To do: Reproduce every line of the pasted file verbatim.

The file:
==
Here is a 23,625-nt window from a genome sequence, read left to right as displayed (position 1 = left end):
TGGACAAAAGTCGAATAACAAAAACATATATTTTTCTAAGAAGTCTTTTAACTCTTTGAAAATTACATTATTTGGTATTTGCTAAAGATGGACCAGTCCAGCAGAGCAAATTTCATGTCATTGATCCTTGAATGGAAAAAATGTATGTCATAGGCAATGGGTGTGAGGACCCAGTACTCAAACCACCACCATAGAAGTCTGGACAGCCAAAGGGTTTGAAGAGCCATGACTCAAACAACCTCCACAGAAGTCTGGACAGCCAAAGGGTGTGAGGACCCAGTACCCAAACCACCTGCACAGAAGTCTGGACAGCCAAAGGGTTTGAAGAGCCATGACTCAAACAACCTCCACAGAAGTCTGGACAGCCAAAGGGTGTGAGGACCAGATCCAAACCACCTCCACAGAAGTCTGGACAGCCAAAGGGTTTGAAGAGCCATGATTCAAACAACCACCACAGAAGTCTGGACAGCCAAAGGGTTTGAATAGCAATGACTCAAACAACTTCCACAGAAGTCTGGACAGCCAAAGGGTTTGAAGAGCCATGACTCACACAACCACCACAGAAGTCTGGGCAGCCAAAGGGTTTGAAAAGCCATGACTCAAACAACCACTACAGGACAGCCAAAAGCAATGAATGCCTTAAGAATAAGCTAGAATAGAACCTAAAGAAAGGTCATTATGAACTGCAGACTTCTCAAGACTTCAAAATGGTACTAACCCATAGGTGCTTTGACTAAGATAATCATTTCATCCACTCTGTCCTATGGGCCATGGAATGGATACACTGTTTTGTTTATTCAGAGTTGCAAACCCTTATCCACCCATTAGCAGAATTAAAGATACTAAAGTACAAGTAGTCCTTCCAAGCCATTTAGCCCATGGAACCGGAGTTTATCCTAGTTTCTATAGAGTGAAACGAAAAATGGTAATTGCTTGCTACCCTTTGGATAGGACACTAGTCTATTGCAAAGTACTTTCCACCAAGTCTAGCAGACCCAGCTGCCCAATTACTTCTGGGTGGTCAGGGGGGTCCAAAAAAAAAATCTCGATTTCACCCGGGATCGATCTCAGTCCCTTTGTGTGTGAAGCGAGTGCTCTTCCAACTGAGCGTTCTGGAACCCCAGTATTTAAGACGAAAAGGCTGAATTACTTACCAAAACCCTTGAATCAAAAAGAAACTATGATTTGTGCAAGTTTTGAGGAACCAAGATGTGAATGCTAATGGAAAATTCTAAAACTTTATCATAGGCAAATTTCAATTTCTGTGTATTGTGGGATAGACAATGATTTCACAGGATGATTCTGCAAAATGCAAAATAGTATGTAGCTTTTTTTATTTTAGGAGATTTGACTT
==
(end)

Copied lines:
Here is a 23,625-nt window from a genome sequence, read left to right as displayed (position 1 = left end):
TGGACAAAAGTCGAATAACAAAAACATATATTTTTCTAAGAAGTCTTTTAACTCTTTGAAAATTACATTATTTGGTATTTGCTAAAGATGGACCAGTCCAGCAGAGCAAATTTCATGTCATTGATCCTTGAATGGAAAAAATGTATGTCATAGGCAATGGGTGTGAGGACCCAGTACTCAAACCACCACCATAGAAGTCTGGACAGCCAAAGGGTTTGAAGAGCCATGACTCAAACAACCTCCACAGAAGTCTGGACAGCCAAAGGGTGTGAGGACCCAGTACCCAAACCACCTGCACAGAAGTCTGGACAGCCAAAGGGTTTGAAGAGCCATGACTCAAACAACCTCCACAGAAGTCTGGACAGCCAAAGGGTGTGAGGACCAGATCCAAACCACCTCCACAGAAGTCTGGACAGCCAAAGGGTTTGAAGAGCCATGATTCAAACAACCACCACAGAAGTCTGGACAGCCAAAGGGTTTGAATAGCAATGACTCAAACAACTTCCACAGAAGTCTGGACAGCCAAAGGGTTTGAAGAGCCATGACTCACACAACCACCACAGAAGTCTGGGCAGCCAAAGGGTTTGAAAAGCCATGACTCAAACAACCACTACAGGACAGCCAAAAGCAATGAATGCCTTAAGAATAAGCTAGAATAGAACCTAAAGAAAGGTCATTATGAACTGCAGACTTCTCAAGACTTCAAAATGGTACTAACCCATAGGTGCTTTGACTAAGATAATCATTTCATCCACTCTGTCCTATGGGCCATGGAATGGATACACTGTTTTGTTTATTCAGAGTTGCAAACCCTTATCCACCCATTAGCAGAATTAAAGATACTAAAGTACAAGTAGTCCTTCCAAGCCATTTAGCCCATGGAACCGGAGTTTATCCTAGTTTCTATAGAGTGAAACGAAAAATGGTAATTGCTTGCTACCCTTTGGATAGGACACTAGTCTATTGCAAAGTACTTTCCACCAAGTCTAGCAGACCCAGCTGCCCAATTACTTCTGGGTGGTCAGGGGGGTCCAAAAAAAAAATCTCGATTTCACCCGGGATCGATCTCAGTCCCTTTGTGTGTGAAGCGAGTGCTCTTCCAACTGAGCGTTCTGGAACCCCAGTATTTAAGACGAAAAGGCTGAATTACTTACCAAAACCCTTGAATCAAAAAGAAACTATGATTTGTGCAAGTTTTGAGGAACCAAGATGTGAATGCTAATGGAAAATTCTAAAACTTTATCATAGGCAAATTTCAATTTCTGTGTATTGTGGGATAGACAATGATTTCACAGGATGATTCTGCAAAATGCAAAATAGTATGTAGCTTTTTTTATTTTAGGAGATTTGACTT